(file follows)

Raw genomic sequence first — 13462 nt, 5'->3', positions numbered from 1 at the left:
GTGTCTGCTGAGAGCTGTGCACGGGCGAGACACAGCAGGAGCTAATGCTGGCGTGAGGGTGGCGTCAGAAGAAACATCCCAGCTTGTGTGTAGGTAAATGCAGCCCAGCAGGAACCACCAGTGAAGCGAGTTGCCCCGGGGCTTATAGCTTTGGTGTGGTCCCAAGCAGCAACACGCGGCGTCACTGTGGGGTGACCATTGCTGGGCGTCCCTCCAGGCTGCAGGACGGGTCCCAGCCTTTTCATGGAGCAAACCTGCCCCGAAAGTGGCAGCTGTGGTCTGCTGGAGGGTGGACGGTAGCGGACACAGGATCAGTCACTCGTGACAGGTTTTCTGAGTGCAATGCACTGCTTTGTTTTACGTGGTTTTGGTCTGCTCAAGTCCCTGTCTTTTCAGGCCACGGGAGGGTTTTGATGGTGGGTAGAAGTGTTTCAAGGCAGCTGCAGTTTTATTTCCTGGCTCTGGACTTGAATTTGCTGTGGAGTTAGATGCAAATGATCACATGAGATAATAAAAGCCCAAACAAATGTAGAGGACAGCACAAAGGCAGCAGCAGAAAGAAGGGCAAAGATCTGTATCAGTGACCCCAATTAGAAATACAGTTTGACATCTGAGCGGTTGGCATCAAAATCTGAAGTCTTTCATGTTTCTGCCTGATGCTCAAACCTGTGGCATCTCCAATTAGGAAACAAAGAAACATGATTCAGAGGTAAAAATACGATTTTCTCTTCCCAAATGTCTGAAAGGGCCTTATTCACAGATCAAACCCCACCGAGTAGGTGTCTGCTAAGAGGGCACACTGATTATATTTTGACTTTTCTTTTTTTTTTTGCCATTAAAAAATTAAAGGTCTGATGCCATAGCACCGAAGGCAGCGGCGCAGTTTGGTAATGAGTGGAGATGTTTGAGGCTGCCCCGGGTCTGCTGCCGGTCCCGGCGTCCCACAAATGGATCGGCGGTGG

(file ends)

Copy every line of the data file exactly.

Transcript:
Raw genomic sequence first — 13462 nt, 5'->3', positions numbered from 1 at the left:
GTGTCTGCTGAGAGCTGTGCACGGGCGAGACACAGCAGGAGCTAATGCTGGCGTGAGGGTGGCGTCAGAAGAAACATCCCAGCTTGTGTGTAGGTAAATGCAGCCCAGCAGGAACCACCAGTGAAGCGAGTTGCCCCGGGGCTTATAGCTTTGGTGTGGTCCCAAGCAGCAACACGCGGCGTCACTGTGGGGTGACCATTGCTGGGCGTCCCTCCAGGCTGCAGGACGGGTCCCAGCCTTTTCATGGAGCAAACCTGCCCCGAAAGTGGCAGCTGTGGTCTGCTGGAGGGTGGACGGTAGCGGACACAGGATCAGTCACTCGTGACAGGTTTTCTGAGTGCAATGCACTGCTTTGTTTTACGTGGTTTTGGTCTGCTCAAGTCCCTGTCTTTTCAGGCCACGGGAGGGTTTTGATGGTGGGTAGAAGTGTTTCAAGGCAGCTGCAGTTTTATTTCCTGGCTCTGGACTTGAATTTGCTGTGGAGTTAGATGCAAATGATCACATGAGATAATAAAAGCCCAAACAAATGTAGAGGACAGCACAAAGGCAGCAGCAGAAAGAAGGGCAAAGATCTGTATCAGTGACCCCAATTAGAAATACAGTTTGACATCTGAGCGGTTGGCATCAAAATCTGAAGTCTTTCATGTTTCTGCCTGATGCTCAAACCTGTGGCATCTCCAATTAGGAAACAAAGAAACATGATTCAGAGGTAAAAATACGATTTTCTCTTCCCAAATGTCTGAAAGGGCCTTATTCACAGATCAAACCCCACCGAGTAGGTGTCTGCTAAGAGGGCACACTGATTATATTTTGACTTTTCTTTTTTTTTTTGCCATTAAAAAATTAAAGGTCTGATGCCATAGCACCGAAGGCAGCGGCGCAGTTTGGTAATGAGTGGAGATGTTTGAGGCTGCCCCGGGTCTGCTGCCGGTCCCGGCGTCCCACAAATGGATCGGCGGTGG